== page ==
Trafficking for sexual exploitation: a gendered crime
Trafficking for sexual exploitation is the most commonly reported form of human trafficking in the European Union. It is a form of gender-based violence that disproportionately affects women. 95% of registered victims of trafficking for sexual exploitation in the EU are women or girls. Trafficking in women and girls remains a structural form of violence against women. Member States are obliged by law to take gender specific measures to assist and protect victims. In the lead up to the EU Anti-Trafficking day on 18 October, the European Institute for Gender Equality (EIGE) has published a report on the matter.
“Our research shows that trafficking for sexual exploitation is rooted in gender inequalities. Anti-trafficking efforts cannot and must not overlook the gender-specific roots of this crime, which make women and girls more vulnerable to trafficking,” said Virginija Langbakk, EIGE’s director.
“Women and girls make up the majority of reported victims of trafficking and continue to be disproportionately affected. This report forms part of a new set of priority actions presented by the Commission in December 2017, and reflects the commitments agreed in the Joint Statement signed by the Heads of ten EU Agencies last June. I believe it will help the many women and girls who have suffered unfathomably at the hands of traffickers and abusers. It will also help Member States translate into action their legal obligations to adopt gender-specific measures which take into account the form of exploitation victims have been subjected to,” said the s EU Anti-Trafficking Coordinator Myria Vassiliadou.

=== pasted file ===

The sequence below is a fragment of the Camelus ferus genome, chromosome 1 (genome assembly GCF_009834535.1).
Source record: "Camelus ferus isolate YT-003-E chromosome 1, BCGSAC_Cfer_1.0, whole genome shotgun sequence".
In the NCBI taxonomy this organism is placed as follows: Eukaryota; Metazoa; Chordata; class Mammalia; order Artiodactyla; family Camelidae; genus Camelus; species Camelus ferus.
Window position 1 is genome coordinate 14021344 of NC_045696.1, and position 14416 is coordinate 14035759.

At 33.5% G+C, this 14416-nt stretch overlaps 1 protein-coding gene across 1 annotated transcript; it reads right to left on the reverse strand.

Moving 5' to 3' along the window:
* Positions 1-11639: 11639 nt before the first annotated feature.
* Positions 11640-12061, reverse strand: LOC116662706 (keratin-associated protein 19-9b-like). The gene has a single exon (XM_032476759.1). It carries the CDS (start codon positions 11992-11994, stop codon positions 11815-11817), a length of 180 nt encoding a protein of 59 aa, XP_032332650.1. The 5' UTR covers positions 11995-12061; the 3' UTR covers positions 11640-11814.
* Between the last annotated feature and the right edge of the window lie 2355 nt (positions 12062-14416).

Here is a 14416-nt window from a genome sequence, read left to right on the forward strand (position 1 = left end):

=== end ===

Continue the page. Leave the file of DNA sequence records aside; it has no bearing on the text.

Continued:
Victims of trafficking hold the right to assistance, support and protection.
EIGE has analysed both the EU Anti-Trafficking Directive and the Victims’ Rights Directive from a gender perspective. The Institute, in cooperation with the European Commission, has developed gender and child specific recommendations to help Member States implement the directives and monitor their progress. Both directives need to be implemented in complementarity in order to maximise their potential to protect. National strategies to address trafficking for sexual exploitation should also be included in a broader national strategy to combat gender-based violence.
Wednesday, 17 October, 2018